The Paper Mache Smaug

Dan Reeder has done it again. He’s created a paper mache version of Smaug the Terrible, and he’s videoed every step of the process. Watch: Uploaded by GourmetPaperMache May 8, 2016. More details here.

Junkyard Dragons

On April 13, 2015, I found a marvelous Steampunk Dragon which I posted about with additional photos here. Today one of my website visitors, Carl, was kind enough to let me know about these scrap metal dragons made in Thailand, remarkably similar to the Steampunk Dragon. So it seems that the Steampunk Dragon may have […]

How to Make Paper Mache Dragons

Dan Reed is a Seattle, Washington-based artist who specializes in paper mache. Have a look at his dragons: April 22, 2014 May 29, 2011 September 23, 2014

Hunting for Dragon Stones

Mount Pilatus, overlooking Lake Lucerne in Switzerland, has another name: Dragon Mountain. Why? Because dragons were sighted there during the 15th century. Or so it was alleged. The local hotels have capitalized on the legend, inviting visitors to see the cave where the creatures were said to dwell. In 2011, Tobias Straker of Swissfilmmakers produced […]

The Magnificent Dragon Gate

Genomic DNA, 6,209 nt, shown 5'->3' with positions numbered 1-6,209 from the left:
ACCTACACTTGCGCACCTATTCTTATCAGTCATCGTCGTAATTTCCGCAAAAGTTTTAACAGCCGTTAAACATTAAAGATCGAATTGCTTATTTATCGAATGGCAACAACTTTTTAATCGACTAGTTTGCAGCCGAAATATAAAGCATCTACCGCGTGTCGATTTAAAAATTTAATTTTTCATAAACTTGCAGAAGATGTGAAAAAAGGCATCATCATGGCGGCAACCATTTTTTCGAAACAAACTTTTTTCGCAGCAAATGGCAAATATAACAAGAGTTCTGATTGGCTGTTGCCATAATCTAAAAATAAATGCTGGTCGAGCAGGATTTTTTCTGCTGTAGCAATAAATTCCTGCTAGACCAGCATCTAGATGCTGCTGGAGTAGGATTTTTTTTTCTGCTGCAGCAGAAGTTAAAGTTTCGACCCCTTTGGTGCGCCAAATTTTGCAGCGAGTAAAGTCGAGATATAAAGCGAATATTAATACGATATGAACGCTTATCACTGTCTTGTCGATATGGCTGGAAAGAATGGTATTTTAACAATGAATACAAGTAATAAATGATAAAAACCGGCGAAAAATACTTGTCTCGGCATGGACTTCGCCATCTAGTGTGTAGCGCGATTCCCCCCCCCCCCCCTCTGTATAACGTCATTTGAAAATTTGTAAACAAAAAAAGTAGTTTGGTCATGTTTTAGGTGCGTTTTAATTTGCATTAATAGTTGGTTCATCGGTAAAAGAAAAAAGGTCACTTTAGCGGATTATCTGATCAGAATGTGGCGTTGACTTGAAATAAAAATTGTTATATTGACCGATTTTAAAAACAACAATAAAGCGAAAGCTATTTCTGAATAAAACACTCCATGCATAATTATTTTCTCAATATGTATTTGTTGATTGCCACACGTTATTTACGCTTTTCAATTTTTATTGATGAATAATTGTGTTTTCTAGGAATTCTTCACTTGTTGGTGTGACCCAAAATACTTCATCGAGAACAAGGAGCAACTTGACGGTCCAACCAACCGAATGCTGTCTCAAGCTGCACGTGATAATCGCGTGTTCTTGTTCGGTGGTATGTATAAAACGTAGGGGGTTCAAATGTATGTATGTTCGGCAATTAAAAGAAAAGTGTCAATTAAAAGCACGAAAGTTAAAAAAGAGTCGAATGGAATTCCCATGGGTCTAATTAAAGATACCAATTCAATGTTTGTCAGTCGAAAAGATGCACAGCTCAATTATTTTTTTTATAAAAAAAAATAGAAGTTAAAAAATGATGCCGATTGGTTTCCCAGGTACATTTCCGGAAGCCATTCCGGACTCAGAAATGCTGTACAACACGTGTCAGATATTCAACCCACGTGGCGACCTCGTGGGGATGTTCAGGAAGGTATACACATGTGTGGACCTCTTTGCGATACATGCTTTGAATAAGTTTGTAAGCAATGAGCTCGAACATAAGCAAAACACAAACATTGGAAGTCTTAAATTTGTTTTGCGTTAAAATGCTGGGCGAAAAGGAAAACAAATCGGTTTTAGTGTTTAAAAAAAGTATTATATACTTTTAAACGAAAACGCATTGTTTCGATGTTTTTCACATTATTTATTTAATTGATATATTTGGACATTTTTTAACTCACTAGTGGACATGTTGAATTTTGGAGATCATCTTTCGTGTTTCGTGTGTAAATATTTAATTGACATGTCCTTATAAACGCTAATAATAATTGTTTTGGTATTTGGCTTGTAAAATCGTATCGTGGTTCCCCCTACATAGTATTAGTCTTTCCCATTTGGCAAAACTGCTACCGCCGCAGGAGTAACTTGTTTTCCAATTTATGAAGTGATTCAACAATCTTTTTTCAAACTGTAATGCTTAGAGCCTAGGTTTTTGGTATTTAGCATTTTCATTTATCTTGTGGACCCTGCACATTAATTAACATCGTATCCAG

One of the benefits of Facebook is learning from friends who share similar interests. Recently one shared a photo of this exquisite Dragon Gate of Harlech House in Dublin. For details and more gorgeous pictures of the gate, see this article by “Pinar”, “Mythical Dragon Gate Protects Home.”

Dragon on the Beach

What better way to promote a show with dragons? Place a dragon skull on a beach called Charmouth, on England’s Jurassic Coast, where numerous prehistoric fossils have been found. Details here and here. It took a reported six weeks for Blinkbox to make the 40-foot model and transport it to the beach. Here’s their “making […]

Reversal of the Heart — and Beyond

Reversal of the Heart is Carolyn Chrisman’s senior thesis film at USC, completed in 2011 after two years of production. This magnificent work of art was accomplished using Flash, After Effects and Photoshop. The story was done completely in pantomime–no dialogue, no song-and-dance routines, no butt jokes. How can such a thing be possible? See […]